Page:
However, the term only covers investments "which offer the possibility of participating effectively in the management or control of a company carrying on an economic activity" (ECJ, Avis 2/15, para. 82). As the EU Commission has stated in connection with the Screening Regulation, this applies to M&A activities as well as greenfield investments. Portfolio investments or debt financing in which the investor does not obtain a stake in the management or control of the company are excluded. Consequently, an instrument based on Article 207 (2) TFEU would have only a limited scope of application.

An instrument to control foreign investment could theoretically also be based on Article 64 (2) TFEU, according to which the EU can conclude "measures on capital movements with third countries in connection with direct investment". However, this would not offer any advantages as a legal basis, as Article 64 (2) TFEU also refers to the term "direct investment" and therefore cannot be the grounds for a regulation on portfolio investment or debt financing. Second, compared to Article 207 (2) TFEU, Article 64 (2) TFEU is a shared competence (Article 4 (1) (a) TFEU), which would require a subsidiarity test under Article 5 (2) TEU.

The Screening Regulation: A Model for a European Foreign Investment Control Instrument

If the EU Commission were to base an outbound investment control on Article 207 (2) TFEU, the European Parliament and the Council could adopt a regulation in the ordinary legislative procedure (Article 294 TFEU). The regulation would be of general application, binding in its entirety and directly applicable in all EU Member States (Article 288 (2) TFEU).

An investment screening by the EU itself would most likely exceed its capacities.  The screening of investments not only requires a high level of staffing, but also information from intelligence services, which the EU lacks compared to the member states. In addition, member states are likely to be similarly reluctant to relinquish their authority as they are in inbound investment screening. For this reason, the Screening Regulation gives Member States the authority to implement investment controls and leaves it up to them to decide whether to do so. However, the Screening Regulation provides for some framework conditions. For example, it provides for a cooperation mechanism that requires member states to establish a contact point and to consider reports from the EU Commission or other EU member states on potentially harmful investments. It stands to reason that a similar system would be created for the control of foreign investments. However, there is also the - rather unlikely - possibility that a control mechanism for foreign investments is created along the lines of the Foreign Subsidies Regulation ((EU) 2022/2560), which provides for implementation by the EU itself.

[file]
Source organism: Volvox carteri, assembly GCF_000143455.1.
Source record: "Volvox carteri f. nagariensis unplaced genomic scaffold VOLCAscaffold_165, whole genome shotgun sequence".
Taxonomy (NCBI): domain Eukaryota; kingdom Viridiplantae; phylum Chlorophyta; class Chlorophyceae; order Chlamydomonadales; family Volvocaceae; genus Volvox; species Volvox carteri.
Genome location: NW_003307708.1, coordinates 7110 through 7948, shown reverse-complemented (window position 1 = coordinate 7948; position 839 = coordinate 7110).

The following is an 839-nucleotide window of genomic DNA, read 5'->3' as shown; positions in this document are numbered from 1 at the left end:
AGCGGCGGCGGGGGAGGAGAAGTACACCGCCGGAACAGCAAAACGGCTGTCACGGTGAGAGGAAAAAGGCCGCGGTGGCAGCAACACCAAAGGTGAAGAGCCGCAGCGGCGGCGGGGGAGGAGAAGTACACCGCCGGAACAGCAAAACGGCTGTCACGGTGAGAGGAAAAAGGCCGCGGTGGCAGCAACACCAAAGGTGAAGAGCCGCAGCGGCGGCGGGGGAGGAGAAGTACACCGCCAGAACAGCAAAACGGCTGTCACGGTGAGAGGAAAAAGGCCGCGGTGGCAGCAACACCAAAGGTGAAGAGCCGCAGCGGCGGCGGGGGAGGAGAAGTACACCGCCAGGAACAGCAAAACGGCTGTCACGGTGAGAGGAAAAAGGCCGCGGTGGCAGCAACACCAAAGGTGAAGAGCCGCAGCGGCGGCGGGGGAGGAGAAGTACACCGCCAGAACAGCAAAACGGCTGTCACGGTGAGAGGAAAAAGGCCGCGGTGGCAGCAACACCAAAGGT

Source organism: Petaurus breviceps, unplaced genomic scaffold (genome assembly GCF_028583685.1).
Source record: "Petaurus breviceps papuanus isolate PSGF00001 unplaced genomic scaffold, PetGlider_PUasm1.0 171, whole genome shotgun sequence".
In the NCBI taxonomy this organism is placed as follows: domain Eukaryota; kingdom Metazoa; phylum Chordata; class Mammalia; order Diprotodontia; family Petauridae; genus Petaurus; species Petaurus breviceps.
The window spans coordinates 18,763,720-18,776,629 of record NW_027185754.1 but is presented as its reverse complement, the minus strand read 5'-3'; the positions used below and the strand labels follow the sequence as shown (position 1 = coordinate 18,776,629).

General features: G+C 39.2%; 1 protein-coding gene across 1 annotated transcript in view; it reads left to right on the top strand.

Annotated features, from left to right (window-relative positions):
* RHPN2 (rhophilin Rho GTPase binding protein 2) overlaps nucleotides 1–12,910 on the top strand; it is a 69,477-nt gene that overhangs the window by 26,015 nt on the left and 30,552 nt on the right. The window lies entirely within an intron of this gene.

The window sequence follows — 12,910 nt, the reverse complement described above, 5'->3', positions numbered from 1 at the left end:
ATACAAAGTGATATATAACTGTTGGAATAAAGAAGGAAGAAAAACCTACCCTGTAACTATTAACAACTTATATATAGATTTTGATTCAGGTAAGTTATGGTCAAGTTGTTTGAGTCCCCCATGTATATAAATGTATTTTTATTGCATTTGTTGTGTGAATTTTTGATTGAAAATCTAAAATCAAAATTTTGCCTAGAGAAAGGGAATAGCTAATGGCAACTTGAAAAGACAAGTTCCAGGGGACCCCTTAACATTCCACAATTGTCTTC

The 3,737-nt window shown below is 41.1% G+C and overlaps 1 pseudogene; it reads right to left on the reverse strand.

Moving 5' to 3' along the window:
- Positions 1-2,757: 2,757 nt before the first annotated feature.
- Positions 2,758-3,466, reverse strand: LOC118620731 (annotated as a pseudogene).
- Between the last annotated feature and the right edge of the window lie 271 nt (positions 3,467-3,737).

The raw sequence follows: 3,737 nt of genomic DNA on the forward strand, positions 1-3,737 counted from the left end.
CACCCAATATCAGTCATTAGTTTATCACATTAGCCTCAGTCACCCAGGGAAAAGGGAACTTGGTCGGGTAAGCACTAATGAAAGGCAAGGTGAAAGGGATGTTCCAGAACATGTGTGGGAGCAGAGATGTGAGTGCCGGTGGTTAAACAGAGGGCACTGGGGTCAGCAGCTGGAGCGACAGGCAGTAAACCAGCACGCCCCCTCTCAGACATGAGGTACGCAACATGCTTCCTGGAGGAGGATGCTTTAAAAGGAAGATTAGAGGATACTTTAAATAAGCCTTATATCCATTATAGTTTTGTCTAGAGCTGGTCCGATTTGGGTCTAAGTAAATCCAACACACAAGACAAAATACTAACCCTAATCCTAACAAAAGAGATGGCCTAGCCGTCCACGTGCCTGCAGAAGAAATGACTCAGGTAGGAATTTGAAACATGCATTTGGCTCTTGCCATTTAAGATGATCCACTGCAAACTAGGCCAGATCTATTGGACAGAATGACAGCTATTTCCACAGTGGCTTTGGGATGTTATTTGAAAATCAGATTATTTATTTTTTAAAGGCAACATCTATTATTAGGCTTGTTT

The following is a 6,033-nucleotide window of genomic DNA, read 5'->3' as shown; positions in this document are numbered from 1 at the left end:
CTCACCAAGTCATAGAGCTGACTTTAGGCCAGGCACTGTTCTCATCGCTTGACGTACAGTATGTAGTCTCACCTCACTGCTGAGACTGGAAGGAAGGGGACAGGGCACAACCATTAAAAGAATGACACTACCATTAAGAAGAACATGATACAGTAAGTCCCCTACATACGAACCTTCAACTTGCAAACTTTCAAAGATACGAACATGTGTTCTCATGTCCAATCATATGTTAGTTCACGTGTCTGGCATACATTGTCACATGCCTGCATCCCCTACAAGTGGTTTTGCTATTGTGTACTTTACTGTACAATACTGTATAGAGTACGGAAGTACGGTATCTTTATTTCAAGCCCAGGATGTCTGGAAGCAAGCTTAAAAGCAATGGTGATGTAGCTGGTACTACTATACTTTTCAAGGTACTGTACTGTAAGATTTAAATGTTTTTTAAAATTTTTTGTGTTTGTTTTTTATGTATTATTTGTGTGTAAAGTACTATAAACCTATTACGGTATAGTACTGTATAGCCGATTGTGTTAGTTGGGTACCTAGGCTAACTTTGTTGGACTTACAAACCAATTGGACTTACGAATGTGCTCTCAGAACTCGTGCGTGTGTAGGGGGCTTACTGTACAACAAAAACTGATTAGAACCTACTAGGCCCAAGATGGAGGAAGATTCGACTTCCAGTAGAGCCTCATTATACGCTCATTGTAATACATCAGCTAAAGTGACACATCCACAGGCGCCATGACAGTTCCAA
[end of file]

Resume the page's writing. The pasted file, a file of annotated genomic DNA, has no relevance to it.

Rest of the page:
In terms of content, a regulation on foreign investment could regulate foreign direct investments into a country that is considered a systemic rival. As Ursula von der Leyen's speech on EU-China relations suggests, the EU considers China to be such a systemic rival. Although the "list approach" is not alien to foreign trade law (see the general export licenses in Annex II of the Dual-Use Regulation (EU) 2021/821), it is unlikely for foreign policy reasons that the EU will exclusively target outbound investments to China, as the United States has done. Inbound investment controls also refrain from drawing up a list of critical and non-critical states, as it ultimately comes down to an examination of the individual case. The regulation could target the areas of microelectronics, quantum computers and artificial intelligence, as well as robotics and biotechnology.

The Need for a European Foreign Investment Control Instrument

Finally, the question arises whether investment control is the right regulatory venue for the aforementioned gap in the toolbox for national security. Export control law seems to be closer to the issue by prohibiting the export of critical goods and technologies. An extension of export control to goods that do not necessarily have both military and civilian uses could be considered. In addition, it should be possible to link export controls not only to the export of goods or technology, but also to investment.

This would allow the objective of outbound investment control to be achieved even without the introduction of a new instrument. However, the EU has indicated that it does not consider export control law sufficient to safeguard European security interests.

BLOMSTEIN will continue to follow the EU's policy on foreign investment. If you have any questions, do not hesitate to contact Dr. Roland Stein and Dr. Leonard von Rummel.